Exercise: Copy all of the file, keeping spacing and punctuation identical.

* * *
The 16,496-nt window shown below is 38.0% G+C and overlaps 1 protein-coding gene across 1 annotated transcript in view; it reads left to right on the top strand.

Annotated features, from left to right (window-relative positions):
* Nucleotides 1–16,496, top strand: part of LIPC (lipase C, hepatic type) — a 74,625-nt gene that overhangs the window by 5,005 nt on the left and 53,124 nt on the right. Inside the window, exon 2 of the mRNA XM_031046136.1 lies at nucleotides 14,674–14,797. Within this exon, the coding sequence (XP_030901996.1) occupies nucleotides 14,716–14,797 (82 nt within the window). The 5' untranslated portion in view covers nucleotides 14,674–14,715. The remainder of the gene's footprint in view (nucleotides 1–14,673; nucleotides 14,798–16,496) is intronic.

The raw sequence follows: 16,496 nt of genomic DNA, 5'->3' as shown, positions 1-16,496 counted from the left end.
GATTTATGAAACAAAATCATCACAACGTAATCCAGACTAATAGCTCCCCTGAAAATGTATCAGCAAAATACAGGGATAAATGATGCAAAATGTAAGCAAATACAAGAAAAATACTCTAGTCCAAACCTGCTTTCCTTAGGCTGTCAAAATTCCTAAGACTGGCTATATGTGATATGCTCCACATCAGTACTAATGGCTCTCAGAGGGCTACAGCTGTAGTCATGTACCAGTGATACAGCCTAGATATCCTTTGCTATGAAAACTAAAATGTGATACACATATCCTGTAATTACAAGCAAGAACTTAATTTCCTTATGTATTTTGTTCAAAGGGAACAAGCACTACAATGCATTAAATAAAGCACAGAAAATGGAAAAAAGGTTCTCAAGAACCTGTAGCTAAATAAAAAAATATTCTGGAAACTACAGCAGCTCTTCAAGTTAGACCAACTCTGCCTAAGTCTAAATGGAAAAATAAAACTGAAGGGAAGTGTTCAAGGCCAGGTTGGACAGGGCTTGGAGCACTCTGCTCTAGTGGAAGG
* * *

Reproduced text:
The 16,496-nt window shown below is 38.0% G+C and overlaps 1 protein-coding gene across 1 annotated transcript in view; it reads left to right on the top strand.

Annotated features, from left to right (window-relative positions):
* Nucleotides 1–16,496, top strand: part of LIPC (lipase C, hepatic type) — a 74,625-nt gene that overhangs the window by 5,005 nt on the left and 53,124 nt on the right. Inside the window, exon 2 of the mRNA XM_031046136.1 lies at nucleotides 14,674–14,797. Within this exon, the coding sequence (XP_030901996.1) occupies nucleotides 14,716–14,797 (82 nt within the window). The 5' untranslated portion in view covers nucleotides 14,674–14,715. The remainder of the gene's footprint in view (nucleotides 1–14,673; nucleotides 14,798–16,496) is intronic.

The raw sequence follows: 16,496 nt of genomic DNA, 5'->3' as shown, positions 1-16,496 counted from the left end.
GATTTATGAAACAAAATCATCACAACGTAATCCAGACTAATAGCTCCCCTGAAAATGTATCAGCAAAATACAGGGATAAATGATGCAAAATGTAAGCAAATACAAGAAAAATACTCTAGTCCAAACCTGCTTTCCTTAGGCTGTCAAAATTCCTAAGACTGGCTATATGTGATATGCTCCACATCAGTACTAATGGCTCTCAGAGGGCTACAGCTGTAGTCATGTACCAGTGATACAGCCTAGATATCCTTTGCTATGAAAACTAAAATGTGATACACATATCCTGTAATTACAAGCAAGAACTTAATTTCCTTATGTATTTTGTTCAAAGGGAACAAGCACTACAATGCATTAAATAAAGCACAGAAAATGGAAAAAAGGTTCTCAAGAACCTGTAGCTAAATAAAAAAATATTCTGGAAACTACAGCAGCTCTTCAAGTTAGACCAACTCTGCCTAAGTCTAAATGGAAAAATAAAACTGAAGGGAAGTGTTCAAGGCCAGGTTGGACAGGGCTTGGAGCACTCTGCTCTAGTGGAAGG